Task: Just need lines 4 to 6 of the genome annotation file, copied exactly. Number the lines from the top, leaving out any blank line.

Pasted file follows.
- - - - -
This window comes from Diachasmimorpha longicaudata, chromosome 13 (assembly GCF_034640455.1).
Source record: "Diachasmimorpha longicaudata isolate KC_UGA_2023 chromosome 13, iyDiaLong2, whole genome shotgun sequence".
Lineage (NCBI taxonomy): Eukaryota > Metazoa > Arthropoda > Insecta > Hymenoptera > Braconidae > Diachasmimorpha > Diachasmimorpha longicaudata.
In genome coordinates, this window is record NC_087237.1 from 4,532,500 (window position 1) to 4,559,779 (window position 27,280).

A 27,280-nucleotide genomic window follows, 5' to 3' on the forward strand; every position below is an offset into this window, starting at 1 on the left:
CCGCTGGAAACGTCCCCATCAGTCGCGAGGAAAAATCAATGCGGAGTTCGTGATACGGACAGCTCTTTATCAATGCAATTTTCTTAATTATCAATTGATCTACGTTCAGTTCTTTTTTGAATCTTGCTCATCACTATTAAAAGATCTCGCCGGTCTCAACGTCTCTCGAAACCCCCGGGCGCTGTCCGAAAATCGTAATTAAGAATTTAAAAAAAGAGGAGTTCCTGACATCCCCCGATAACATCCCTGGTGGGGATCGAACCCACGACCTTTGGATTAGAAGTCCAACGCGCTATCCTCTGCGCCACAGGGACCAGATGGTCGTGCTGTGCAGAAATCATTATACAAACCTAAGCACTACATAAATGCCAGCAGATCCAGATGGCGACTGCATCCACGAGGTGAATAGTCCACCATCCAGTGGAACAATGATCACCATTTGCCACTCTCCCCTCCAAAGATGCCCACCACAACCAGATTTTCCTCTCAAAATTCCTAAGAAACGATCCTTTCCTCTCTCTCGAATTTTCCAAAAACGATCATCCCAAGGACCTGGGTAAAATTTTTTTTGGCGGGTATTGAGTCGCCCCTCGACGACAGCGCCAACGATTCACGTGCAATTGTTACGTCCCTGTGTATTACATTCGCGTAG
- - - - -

In genome coordinates, this window is record NC_087237.1 from 4,532,500 (window position 1) to 4,559,779 (window position 27,280).

A 27,280-nucleotide genomic window follows, 5' to 3' on the forward strand; every position below is an offset into this window, starting at 1 on the left:
CCGCTGGAAACGTCCCCATCAGTCGCGAGGAAAAATCAATGCGGAGTTCGTGATACGGACAGCTCTTTATCAATGCAATTTTCTTAATTATCAATTGATCTACGTTCAGTTCTTTTTTGAATCTTGCTCATCACTATTAAAAGATCTCGCCGGTCTCAACGTCTCTCGAAACCCCCGGGCGCTGTCCGAAAATCGTAATTAAGAATTTAAAAAAAGAGGAGTTCCTGACATCCCCCGATAACATCCCTGGTGGGGATCGAACCCACGACCTTTGGATTAGAAGTCCAACGCGCTATCCTCTGCGCCACAGGGACCAGATGGTCGTGCTGTGCAGAAATCATTATACAAACCTAAGCACTACATAAATGCCAGCAGATCCAGATGGCGACTGCATCCACGAGGTGAATAGTCCACCATCCAGTGGAACAATGATCACCATTTGCCACTCTCCCCTCCAAAGATGCCCACCACAACCAGATTTTCCTCTCAAAATTCCTAAGAAACGATCCTTTCCTCTCTCTCGAATTTTCCAAAAACGATCATCCCAAGGACCTGGGTAAAATTTTTTTTGGCGGGTATTGAGTCGCCCCTCGACGACAGCGCCAACGATTCACGTGCAATTGTTACGTCCCTGTGTATTACATTCGCGTAG